“A single tax payment in Vienna went through the hands of twenty-seven different officials. In the Adriatic province of Dalmatia, a commission set up to report on ways to improve the bureaucracy discovered that the collection of direct...
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April 27, 2015

The United States is the only country in the developed world that taxes its citizens who live in foreign countries.

The U.S. taxes Americans abroad on worldwide income and requires them to file their taxes with the U.S., in addition to the country in which they reside. Though Americans abroad are exempt from U.S. taxes on their first $97,600 of foreign income to provide some relief, the tax is still without merit.

In a recent editorial, the editors at Bloomberg View made the...

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April 27, 2015

Sometimes people mention Tennessee on the list of states without an income tax, but residents there will tell you that’s not entirely true. Tennessee has a unique tax on interest and dividends, named the “Hall tax” after Frank Hall, the state senator who ushered the tax into existence in 1929.

For the last two years, legislative efforts led by Senator Mark Green (R) have been undertaken to try to repeal...

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April 27, 2015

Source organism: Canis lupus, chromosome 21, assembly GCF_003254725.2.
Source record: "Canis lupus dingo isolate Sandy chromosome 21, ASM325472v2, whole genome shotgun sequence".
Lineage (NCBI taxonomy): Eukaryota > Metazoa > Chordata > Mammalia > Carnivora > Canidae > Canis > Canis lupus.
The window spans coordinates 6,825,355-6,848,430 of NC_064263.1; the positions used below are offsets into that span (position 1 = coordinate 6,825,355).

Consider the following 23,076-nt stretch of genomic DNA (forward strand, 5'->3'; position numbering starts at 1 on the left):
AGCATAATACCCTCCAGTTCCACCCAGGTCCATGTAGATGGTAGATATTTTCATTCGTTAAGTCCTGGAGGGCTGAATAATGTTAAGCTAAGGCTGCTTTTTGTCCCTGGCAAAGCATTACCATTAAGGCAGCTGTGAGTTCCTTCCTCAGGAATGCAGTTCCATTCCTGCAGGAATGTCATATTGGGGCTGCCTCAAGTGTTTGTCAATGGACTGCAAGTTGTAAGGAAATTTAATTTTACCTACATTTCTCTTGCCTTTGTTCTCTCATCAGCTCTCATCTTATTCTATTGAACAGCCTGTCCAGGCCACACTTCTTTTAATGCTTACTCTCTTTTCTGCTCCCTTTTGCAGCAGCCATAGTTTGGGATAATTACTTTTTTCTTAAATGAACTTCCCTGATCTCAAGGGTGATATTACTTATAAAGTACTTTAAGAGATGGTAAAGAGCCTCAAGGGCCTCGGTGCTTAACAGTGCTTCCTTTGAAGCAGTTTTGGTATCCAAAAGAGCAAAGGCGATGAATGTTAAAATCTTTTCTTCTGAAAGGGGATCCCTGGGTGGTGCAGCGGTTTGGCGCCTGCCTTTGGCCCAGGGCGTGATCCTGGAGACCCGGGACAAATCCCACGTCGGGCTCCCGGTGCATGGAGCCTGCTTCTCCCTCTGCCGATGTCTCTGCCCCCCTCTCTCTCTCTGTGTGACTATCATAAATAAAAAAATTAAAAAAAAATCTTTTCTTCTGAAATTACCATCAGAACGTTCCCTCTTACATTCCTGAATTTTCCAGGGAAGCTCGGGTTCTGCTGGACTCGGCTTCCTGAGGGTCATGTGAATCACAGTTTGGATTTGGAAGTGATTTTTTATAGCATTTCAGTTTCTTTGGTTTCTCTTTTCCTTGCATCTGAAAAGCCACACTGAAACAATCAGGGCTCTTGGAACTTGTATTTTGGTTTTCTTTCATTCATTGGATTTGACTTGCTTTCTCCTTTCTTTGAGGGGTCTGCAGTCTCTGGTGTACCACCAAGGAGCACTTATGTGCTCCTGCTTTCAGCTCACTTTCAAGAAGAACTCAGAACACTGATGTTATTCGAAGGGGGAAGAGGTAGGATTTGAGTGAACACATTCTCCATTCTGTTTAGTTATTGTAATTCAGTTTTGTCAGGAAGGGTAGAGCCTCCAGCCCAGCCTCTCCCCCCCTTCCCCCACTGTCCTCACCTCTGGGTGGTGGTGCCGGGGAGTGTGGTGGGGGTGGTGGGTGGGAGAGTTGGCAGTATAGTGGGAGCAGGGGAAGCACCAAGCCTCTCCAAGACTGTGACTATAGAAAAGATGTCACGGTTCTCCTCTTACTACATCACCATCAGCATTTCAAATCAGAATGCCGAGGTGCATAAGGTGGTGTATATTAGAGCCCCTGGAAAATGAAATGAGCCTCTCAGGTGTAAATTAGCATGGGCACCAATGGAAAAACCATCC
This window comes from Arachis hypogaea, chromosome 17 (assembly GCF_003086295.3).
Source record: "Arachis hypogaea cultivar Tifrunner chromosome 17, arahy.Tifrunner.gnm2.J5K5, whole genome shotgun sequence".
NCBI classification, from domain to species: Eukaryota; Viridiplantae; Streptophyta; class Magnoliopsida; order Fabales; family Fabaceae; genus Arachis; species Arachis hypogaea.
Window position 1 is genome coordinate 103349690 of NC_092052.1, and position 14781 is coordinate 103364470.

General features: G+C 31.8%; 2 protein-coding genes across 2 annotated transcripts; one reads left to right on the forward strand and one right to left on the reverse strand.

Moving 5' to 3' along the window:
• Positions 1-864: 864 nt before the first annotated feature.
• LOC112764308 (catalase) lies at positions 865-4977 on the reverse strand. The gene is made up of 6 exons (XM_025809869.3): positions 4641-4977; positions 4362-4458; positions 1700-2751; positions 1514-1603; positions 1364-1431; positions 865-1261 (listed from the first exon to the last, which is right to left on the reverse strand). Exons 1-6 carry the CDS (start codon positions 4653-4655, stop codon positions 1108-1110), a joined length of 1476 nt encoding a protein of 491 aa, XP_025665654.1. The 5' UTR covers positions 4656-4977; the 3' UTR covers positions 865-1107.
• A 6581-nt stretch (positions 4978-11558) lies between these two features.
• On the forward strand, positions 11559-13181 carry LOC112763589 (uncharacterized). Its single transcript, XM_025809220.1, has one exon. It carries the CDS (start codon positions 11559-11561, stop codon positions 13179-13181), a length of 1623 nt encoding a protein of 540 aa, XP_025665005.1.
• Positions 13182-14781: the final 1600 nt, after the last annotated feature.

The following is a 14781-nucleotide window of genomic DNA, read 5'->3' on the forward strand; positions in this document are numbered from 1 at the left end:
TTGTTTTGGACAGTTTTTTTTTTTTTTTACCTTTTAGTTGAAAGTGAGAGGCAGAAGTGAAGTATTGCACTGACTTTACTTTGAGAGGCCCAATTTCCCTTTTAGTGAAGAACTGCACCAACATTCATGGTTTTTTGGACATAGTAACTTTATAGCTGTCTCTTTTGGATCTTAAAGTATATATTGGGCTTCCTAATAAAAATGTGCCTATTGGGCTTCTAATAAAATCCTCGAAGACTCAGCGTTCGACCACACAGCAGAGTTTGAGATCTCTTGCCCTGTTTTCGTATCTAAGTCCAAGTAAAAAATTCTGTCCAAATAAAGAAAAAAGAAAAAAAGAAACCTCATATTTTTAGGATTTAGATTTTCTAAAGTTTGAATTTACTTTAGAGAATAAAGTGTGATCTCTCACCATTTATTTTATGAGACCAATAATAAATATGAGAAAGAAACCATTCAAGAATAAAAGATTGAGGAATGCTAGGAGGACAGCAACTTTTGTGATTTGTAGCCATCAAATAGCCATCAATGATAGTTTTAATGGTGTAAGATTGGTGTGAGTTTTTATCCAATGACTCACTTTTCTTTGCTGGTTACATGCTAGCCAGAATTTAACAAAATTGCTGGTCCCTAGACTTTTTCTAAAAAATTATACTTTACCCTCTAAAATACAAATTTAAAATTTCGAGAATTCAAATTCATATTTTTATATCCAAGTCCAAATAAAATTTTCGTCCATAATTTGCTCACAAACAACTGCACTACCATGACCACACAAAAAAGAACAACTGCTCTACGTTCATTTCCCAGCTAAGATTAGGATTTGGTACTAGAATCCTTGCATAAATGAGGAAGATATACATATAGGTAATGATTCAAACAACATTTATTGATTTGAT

Last week, I testified before Florida Senate Appropriations Committee and met with members of the Florida House to discuss the poor economics of film incentives.

After years of the film industry reporting incredible returns on investment—often 5-to-1 or better—for state film tax credits, state revenue offices and legislative bureaus are increasingly turning a critical...

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April 24, 2015

At NPR’s Planet Money, Quoctrung Bui has put together an attractive and interesting data visualization on real income growth in the United States. As he describes it, there are two distinct eras for income growth since 1917:

In the first phase, known as the great compression, inequality fell. Incomes...

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April 24, 2015

We did it!

Today – April 24th – is the day Americans as a whole have worked long enough to pay off their tax bill for the year.

In 2015, American’s will pay $4.85 trillion in taxes of all kinds to federal, state, and local governments. This amounts to 31 percent of the nation’s income in 2015 and 114 days into the year.